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SPH to broadcast news clips on broadband TV - Dec 21, 2006 (ST)

BackDec 21, 2006

The Straits Times / The Business Times News On SPH

SPH to broadcast news clips on broadband TV



By Alfred Siew
Dec 21, 2006
The Straits Times

BARELY six months after launching its Stomp online portal, Singapore Press Holdings (SPH) is entering another new medium by delivering on-demand news clips on broadband TV.

The publisher of The Straits Times yesterday said it will provide video clips of breaking news on the M2Btv broadband TV service run by home-grown firm M2B World from next month.

The new SPH channel will compile video content from The Straits Times Interactive, Stomp and AsiaOne. There will also be international video news clips licensed from AP Digital, a division of news agency The Associated Press.

To tune in, viewers have to subscribe to the M2Btv broadband TV service, which currently costs $29.90 a month for 55 channels, which include Hollywood movies and Korean dramas.

The SPH channel is the latest addition to this line-up.

Viewers will also need a broadband connection to tune in. Unlike StarHub's cab le TV or MediaCorp's free-to-air broadcasts, M2Btv uses a broadband connection to deliver programmes to homes.

Any broadband user can subscribe and connect a set-top box, which is loaned out for free, to his TV set. The video content is on-demand, which means users can choose to view the news clips anytime they want.

SPH's senior manager for its Internet business unit, Mr Raymond Teoh, said viewers can expect to watch breaking news clips, as well as videos shot by the public and put up on Stomp. 'We already have news in print, on the Net, on mobile phones; now we have it on Internet TV as well,' he added.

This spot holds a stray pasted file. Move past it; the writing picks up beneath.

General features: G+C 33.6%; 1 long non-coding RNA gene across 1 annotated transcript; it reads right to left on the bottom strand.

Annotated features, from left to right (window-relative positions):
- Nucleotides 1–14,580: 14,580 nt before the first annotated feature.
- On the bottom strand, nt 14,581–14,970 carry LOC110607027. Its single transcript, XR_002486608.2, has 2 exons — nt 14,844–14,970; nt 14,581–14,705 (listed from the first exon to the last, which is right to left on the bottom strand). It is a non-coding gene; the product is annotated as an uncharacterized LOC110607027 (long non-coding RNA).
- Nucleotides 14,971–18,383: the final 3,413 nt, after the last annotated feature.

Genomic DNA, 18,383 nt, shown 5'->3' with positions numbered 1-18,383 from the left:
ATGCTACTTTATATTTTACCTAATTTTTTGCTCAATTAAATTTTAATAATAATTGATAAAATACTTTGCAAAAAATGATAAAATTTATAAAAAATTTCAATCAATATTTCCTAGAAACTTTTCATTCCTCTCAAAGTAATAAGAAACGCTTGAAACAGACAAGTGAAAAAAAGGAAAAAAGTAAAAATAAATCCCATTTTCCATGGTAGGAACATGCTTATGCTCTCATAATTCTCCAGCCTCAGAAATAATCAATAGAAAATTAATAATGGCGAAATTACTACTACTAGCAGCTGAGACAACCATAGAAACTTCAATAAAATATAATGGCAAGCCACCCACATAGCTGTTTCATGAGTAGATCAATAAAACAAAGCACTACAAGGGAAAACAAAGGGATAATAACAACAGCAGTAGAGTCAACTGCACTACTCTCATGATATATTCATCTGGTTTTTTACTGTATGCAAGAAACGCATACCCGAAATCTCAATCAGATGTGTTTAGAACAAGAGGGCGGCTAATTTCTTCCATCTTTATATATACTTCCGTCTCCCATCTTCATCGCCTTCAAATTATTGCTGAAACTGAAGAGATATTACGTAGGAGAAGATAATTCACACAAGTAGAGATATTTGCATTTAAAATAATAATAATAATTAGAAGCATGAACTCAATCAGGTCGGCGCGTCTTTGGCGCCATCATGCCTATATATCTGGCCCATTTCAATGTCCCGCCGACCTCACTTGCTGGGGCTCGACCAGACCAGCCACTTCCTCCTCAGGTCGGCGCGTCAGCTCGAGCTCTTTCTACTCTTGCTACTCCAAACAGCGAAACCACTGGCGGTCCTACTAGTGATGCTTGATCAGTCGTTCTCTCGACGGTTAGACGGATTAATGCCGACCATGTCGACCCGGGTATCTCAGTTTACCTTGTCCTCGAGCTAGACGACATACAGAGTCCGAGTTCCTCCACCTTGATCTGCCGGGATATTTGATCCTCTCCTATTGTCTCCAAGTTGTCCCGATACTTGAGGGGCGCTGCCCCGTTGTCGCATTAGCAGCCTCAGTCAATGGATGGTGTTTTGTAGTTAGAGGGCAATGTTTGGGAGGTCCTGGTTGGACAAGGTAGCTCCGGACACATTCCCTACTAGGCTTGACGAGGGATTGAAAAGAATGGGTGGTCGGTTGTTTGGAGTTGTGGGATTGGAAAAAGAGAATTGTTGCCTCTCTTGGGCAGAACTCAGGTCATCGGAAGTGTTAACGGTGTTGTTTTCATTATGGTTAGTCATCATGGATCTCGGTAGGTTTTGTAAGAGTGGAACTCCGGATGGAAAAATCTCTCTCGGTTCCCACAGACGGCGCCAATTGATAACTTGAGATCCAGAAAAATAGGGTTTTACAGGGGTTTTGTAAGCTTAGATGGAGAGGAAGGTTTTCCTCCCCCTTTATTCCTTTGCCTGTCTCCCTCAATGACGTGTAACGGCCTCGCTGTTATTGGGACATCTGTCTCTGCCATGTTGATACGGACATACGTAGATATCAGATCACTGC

In June, SPH launched Stomp, a website which invites readers to be 'citizen reporters', sending in pictures and information of newsworthy events, such as the floods which affected many areas this week.

The move into broadband TV comes in a year when it has become a pastime for Internet users to watch short video clips on websites like YouTube.

As the technology for it matures, broadband TV is widely expected to offer an alternative to the cable and free-to-air TV programmes with which couch potatoes are more familiar.

M2B World spokesman Liew Kim Siong told The Straits Times it had signed up more than 3,000 subscribers here, mostly young families, for its broadband TV service since the launch in June.

One of them, Mr Owng Chee Yong, 33, who works in the IT sector, welcomed an on-demand news channel that can give him quick updates. He said: 'I don't have time to go through all the news, so it's good to have a summary of it.'